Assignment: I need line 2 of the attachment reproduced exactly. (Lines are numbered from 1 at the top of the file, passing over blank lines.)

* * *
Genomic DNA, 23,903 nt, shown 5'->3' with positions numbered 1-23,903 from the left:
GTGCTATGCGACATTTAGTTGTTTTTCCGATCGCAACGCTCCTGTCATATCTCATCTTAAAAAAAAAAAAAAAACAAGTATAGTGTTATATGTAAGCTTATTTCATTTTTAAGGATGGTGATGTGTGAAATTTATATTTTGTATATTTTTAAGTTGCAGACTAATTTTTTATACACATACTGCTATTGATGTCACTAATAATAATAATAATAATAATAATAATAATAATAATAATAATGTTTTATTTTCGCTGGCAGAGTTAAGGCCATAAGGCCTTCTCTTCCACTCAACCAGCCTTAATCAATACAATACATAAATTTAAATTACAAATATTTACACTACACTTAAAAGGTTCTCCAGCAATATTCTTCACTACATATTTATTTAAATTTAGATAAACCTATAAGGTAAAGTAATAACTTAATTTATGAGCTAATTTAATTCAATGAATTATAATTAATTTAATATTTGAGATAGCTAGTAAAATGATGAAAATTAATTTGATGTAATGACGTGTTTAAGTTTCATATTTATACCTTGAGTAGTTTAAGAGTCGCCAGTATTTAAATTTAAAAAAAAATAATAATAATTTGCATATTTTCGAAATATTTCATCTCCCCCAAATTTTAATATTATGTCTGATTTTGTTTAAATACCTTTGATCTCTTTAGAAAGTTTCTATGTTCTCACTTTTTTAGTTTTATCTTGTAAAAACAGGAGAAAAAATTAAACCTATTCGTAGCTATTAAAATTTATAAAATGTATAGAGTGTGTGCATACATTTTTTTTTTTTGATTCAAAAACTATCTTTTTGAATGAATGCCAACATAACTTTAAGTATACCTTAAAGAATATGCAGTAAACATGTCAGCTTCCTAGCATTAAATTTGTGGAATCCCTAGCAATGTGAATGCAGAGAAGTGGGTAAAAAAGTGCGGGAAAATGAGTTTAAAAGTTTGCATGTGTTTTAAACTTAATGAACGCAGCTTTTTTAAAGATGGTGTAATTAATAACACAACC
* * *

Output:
GTGCTATGCGACATTTAGTTGTTTTTCCGATCGCAACGCTCCTGTCATATCTCATCTTAAAAAAAAAAAAAAAACAAGTATAGTGTTATATGTAAGCTTATTTCATTTTTAAGGATGGTGATGTGTGAAATTTATATTTTGTATATTTTTAAGTTGCAGACTAATTTTTTATACACATACTGCTATTGATGTCACTAATAATAATAATAATAATAATAATAATAATAATAATAATAATGTTTTATTTTCGCTGGCAGAGTTAAGGCCATAAGGCCTTCTCTTCCACTCAACCAGCCTTAATCAATACAATACATAAATTTAAATTACAAATATTTACACTACACTTAAAAGGTTCTCCAGCAATATTCTTCACTACATATTTATTTAAATTTAGATAAACCTATAAGGTAAAGTAATAACTTAATTTATGAGCTAATTTAATTCAATGAATTATAATTAATTTAATATTTGAGATAGCTAGTAAAATGATGAAAATTAATTTGATGTAATGACGTGTTTAAGTTTCATATTTATACCTTGAGTAGTTTAAGAGTCGCCAGTATTTAAATTTAAAAAAAAATAATAATAATTTGCATATTTTCGAAATATTTCATCTCCCCCAAATTTTAATATTATGTCTGATTTTGTTTAAATACCTTTGATCTCTTTAGAAAGTTTCTATGTTCTCACTTTTTTAGTTTTATCTTGTAAAAACAGGAGAAAAAATTAAACCTATTCGTAGCTATTAAAATTTATAAAATGTATAGAGTGTGTGCATACATTTTTTTTTTTTGATTCAAAAACTATCTTTTTGAATGAATGCCAACATAACTTTAAGTATACCTTAAAGAATATGCAGTAAACATGTCAGCTTCCTAGCATTAAATTTGTGGAATCCCTAGCAATGTGAATGCAGAGAAGTGGGTAAAAAAGTGCGGGAAAATGAGTTTAAAAGTTTGCATGTGTTTTAAACTTAATGAACGCAGCTTTTTTAAAGATGGTGTAATTAATAACACAACC